Goldman additionally owns 21 seats in the NYSE, and leases 92 others.
The Proposed Merger
Prior to Richard Grasso's resignation as chairman of the NYSE in 2003, plaintiffs allege that many key players on Wall Street, including Thain, Goldman, Merrill Lynch Co. and JP Morgan Co., began urging the NYSE to increase automated trading at the NYSE, in addition to converting the NYSE's not-for-profit status into a public, for-profit corporation, thus expanding the NYSE's competitiveness and value. According to plaintiffs, as soon as Thain assumed the position of NYSE chairman, he began developing a plan to fulfill these goals.
On April 20, 2005, NYSE and Archipelago announced that the corporations will combine pursuant to a merger agreement. Under the merger agreement, the NYSE will merge into a newly created for-profit Delaware corporation (merger sub), upon which the NYSE will cease to exist. Each NYSE ownership interest will then convert into the right to receive $300,000 in cash and one share of the merger sub. Archipelago and the merger sub will then merge into a newly created for-profit corporation, called the NYSE Group, Inc. (Holdco), and each share of the merger sub will automatically convert into the right to receive one share of Holdco common stock. A vote on the merger is expected to take place in November 2005.
The $300,000 payout to each NYSE seatholder totals approximately $410,000,000, leaving $575,000,000 in cash and its equivalent on the NYSE balance sheet, that will then be transferred to the merged corporation.
According to plaintiffs, the proposed merger unfairly withholds from the NYSE seatholders an appropriate distribution of shareholders' equity, forcing them to relinquish their seats in the NYSE in exchange for an inadequate amount of shares in Holdco, shares which are unreasonably burdened by lock-up provisions. Moreover, the allocation scheme pursuant to the merger agreement drastically undervalues the NYSE while overvaluing Archipelago shares, providing a financial "windfall" to former Archipelago shareholders. The alleged inequities of the merger agreement and disparate treatment of NYSE seatholders are allegedly apparent in several key provisions.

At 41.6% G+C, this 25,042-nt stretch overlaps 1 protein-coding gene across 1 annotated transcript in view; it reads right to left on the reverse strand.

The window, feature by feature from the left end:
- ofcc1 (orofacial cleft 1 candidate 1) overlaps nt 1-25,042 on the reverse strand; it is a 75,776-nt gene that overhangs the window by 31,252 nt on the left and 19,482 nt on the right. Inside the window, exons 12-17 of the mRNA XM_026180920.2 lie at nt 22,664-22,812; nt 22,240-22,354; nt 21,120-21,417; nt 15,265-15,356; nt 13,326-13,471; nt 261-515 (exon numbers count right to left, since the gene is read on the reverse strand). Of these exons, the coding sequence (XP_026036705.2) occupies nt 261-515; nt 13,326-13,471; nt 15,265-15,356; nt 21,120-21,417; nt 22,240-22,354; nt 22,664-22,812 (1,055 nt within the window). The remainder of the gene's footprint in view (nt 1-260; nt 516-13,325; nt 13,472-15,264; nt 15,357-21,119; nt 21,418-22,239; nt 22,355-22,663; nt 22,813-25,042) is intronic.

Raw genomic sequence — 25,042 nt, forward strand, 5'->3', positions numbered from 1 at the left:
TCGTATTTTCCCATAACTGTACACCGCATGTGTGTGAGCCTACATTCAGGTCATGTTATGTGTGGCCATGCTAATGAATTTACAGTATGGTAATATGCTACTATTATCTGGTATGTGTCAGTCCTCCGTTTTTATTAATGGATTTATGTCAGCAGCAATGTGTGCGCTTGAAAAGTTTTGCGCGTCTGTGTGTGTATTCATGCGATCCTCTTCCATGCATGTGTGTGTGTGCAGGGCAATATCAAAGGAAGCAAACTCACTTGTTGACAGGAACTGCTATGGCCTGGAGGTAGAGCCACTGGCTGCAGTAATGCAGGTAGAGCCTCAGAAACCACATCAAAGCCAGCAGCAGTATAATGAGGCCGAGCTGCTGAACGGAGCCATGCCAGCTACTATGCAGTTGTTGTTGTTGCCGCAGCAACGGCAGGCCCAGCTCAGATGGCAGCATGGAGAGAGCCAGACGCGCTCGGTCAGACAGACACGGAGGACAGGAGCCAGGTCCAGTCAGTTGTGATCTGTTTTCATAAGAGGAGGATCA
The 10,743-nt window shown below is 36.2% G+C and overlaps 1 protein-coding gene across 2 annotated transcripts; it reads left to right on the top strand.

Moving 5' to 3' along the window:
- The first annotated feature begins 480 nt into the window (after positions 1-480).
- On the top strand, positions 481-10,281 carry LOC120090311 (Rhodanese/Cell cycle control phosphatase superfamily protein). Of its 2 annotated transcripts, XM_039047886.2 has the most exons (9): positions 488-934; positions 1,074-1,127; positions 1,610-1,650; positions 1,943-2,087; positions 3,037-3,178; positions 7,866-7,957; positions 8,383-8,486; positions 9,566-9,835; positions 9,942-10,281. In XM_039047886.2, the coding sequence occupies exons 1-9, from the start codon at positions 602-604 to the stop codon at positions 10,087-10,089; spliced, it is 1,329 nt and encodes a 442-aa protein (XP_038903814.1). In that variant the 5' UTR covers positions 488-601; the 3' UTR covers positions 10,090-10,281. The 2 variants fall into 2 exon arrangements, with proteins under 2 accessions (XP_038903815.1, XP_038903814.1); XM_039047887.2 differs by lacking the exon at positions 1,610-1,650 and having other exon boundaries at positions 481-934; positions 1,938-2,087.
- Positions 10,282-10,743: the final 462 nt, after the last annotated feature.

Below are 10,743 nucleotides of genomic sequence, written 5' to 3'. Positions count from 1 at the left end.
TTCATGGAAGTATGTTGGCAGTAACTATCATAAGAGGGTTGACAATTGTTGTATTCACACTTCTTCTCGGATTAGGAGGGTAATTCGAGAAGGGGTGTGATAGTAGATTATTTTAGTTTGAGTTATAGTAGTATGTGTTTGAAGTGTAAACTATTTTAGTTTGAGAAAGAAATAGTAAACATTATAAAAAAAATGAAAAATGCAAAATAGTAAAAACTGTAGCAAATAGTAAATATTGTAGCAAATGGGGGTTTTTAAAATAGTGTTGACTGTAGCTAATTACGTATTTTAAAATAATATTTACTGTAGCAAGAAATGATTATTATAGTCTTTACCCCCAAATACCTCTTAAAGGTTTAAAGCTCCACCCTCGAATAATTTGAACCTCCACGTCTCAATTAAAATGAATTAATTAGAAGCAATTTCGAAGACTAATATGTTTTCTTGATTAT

The 70/30 Allocation
Under the merger agreement, former NYSE seatholders will be allocated 70% of the aggregate amount of Holdco common stock, whereas former Archipelago shareholders will receive the remaining 30% of Holdco's outstanding common stock. Plaintiffs allege that this allocation is patently unfair to NYSE seatholders because it does not accurately reflect the equity value of the NYSE, which will remain at over $575,000,000 in cash and its equivalent following the payout of $300,000 to each NYSE seatholder.
In contrast to the 70% allocation of Holdco common stock that the NYSE shareholders will receive under the merger, plaintiffs allege that NYSE seatholders are more appropriately entitled to an aggregate equity ownership closer to 90% of the merged corporation.
The "Lock-Up" Provisions
Under the so-called "lock-up" provision of the merger agreement, NYSE seatholders are precluded from selling their Holdco shares for up to five years, whereas currently NYSE seats are freely transferrable. In contrast, only certain of Archipelago shareholders, representing 40% of Archipelago's shares, including Goldman, are subject to a similar lock-up provision. Plaintiffs allege, however, that Goldman separately negotiated "Demand Rights" which enables it to demand the release of "lock-up" restrictions on certain of their shares, rights which are not granted to NYSE seatholders.
The Five Percent Hold Back for Distribution to NYSE Employees
The agreement also includes a provision that allocates shares of up to five percent of the merged company to certain NYSE employees, including nonseatholders. Plaintiffs allege that this distribution of NYSE equity, representing close to $150 million, is improperly reducing the amount of shares in the merged corporation that the seatholders are entitled to.
Conflicts of Interest